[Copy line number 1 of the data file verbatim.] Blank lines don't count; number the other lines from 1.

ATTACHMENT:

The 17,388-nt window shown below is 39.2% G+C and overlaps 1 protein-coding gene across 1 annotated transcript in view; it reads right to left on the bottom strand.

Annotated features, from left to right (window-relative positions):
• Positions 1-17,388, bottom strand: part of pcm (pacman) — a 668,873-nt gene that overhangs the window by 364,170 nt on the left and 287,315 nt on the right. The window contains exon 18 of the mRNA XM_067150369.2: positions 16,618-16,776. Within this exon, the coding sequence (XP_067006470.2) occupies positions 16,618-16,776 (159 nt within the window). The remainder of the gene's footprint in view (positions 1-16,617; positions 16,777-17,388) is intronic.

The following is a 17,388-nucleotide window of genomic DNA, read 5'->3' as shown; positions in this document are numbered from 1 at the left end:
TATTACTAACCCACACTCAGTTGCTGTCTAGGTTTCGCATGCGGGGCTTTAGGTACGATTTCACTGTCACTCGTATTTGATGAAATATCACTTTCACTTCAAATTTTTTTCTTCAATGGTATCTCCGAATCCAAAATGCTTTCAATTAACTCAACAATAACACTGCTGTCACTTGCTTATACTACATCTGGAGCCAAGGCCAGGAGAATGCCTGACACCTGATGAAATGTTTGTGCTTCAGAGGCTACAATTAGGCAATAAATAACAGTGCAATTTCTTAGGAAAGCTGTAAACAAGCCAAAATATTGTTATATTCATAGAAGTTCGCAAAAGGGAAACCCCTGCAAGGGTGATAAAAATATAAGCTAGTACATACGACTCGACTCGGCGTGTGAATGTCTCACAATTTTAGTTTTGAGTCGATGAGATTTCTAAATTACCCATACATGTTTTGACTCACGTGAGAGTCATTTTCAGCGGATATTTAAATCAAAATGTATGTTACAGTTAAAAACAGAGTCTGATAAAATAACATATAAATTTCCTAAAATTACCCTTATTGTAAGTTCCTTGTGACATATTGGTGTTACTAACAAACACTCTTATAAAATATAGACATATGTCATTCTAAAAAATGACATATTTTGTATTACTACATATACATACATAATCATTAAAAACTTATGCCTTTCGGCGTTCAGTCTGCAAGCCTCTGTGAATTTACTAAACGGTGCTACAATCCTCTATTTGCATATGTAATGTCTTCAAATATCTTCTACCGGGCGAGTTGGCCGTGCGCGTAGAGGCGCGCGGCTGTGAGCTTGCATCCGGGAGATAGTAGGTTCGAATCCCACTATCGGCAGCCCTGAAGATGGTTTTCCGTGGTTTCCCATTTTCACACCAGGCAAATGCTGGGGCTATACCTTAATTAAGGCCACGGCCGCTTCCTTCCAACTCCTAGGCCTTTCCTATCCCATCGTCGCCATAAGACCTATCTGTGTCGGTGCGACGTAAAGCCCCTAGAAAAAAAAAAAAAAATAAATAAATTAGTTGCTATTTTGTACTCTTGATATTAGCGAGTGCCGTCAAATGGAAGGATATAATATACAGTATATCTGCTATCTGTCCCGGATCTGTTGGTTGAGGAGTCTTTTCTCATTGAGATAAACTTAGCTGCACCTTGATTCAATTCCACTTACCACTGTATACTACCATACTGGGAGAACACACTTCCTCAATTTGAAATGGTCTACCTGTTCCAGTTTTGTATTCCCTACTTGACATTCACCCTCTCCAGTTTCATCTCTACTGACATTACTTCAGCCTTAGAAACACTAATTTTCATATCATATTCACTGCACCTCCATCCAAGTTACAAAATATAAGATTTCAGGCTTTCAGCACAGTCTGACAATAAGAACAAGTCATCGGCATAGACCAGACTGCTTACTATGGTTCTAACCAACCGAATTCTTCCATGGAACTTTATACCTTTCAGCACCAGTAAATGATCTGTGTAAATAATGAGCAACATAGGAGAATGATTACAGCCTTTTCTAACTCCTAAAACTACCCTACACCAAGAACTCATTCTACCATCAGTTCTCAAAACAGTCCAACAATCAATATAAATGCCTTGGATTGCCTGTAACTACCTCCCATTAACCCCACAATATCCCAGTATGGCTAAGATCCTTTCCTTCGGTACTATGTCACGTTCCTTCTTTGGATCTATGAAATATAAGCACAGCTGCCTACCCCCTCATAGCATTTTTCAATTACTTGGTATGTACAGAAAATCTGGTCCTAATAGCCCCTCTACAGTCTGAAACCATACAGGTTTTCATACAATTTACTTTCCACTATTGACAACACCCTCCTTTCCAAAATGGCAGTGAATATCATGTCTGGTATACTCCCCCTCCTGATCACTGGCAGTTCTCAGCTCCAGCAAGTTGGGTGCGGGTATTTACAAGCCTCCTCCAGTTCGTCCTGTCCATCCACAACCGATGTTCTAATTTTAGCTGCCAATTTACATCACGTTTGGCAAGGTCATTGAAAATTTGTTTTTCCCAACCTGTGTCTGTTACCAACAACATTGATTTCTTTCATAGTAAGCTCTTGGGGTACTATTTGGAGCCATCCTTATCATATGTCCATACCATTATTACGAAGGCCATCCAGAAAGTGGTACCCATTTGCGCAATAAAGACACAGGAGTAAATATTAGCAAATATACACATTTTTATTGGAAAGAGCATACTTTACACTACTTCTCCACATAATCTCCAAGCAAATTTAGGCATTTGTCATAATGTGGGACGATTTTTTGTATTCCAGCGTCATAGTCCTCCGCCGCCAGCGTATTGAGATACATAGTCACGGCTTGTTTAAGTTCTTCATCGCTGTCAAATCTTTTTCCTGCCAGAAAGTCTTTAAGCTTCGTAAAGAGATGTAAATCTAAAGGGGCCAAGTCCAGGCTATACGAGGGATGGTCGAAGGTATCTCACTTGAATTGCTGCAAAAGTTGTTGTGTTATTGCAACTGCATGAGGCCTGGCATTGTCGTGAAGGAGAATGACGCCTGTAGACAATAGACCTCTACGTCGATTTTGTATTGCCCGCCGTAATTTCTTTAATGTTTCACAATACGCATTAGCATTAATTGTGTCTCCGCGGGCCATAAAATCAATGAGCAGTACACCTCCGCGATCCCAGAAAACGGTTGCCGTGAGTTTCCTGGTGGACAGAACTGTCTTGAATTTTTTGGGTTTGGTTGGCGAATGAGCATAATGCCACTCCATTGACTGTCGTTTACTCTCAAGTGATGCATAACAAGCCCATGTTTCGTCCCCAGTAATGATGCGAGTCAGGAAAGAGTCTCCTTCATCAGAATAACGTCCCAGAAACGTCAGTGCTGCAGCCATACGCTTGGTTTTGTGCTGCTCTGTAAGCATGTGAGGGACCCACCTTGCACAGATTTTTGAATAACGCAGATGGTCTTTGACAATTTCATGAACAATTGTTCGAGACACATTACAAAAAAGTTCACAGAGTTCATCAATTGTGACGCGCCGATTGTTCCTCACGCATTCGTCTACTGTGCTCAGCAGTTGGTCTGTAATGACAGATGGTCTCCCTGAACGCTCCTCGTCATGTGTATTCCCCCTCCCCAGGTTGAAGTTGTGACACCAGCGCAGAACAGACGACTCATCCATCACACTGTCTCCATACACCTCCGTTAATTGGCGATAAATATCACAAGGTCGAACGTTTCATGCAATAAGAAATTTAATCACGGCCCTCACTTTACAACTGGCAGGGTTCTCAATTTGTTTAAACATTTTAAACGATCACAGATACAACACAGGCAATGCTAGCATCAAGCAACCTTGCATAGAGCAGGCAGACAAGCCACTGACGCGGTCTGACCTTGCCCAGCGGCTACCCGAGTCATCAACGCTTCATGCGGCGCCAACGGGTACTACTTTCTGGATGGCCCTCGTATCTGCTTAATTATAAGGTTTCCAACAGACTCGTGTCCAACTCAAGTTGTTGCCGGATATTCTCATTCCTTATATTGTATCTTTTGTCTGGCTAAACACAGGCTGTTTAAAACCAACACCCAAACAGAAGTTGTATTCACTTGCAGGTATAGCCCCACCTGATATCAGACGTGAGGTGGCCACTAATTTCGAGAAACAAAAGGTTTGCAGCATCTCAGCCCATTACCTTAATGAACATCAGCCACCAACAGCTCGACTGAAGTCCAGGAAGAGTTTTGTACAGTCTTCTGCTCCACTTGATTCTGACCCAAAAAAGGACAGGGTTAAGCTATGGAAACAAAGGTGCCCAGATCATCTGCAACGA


The 17,388-nt window shown below is 39.2% G+C and overlaps 1 protein-coding gene across 1 annotated transcript in view; it reads right to left on the bottom strand.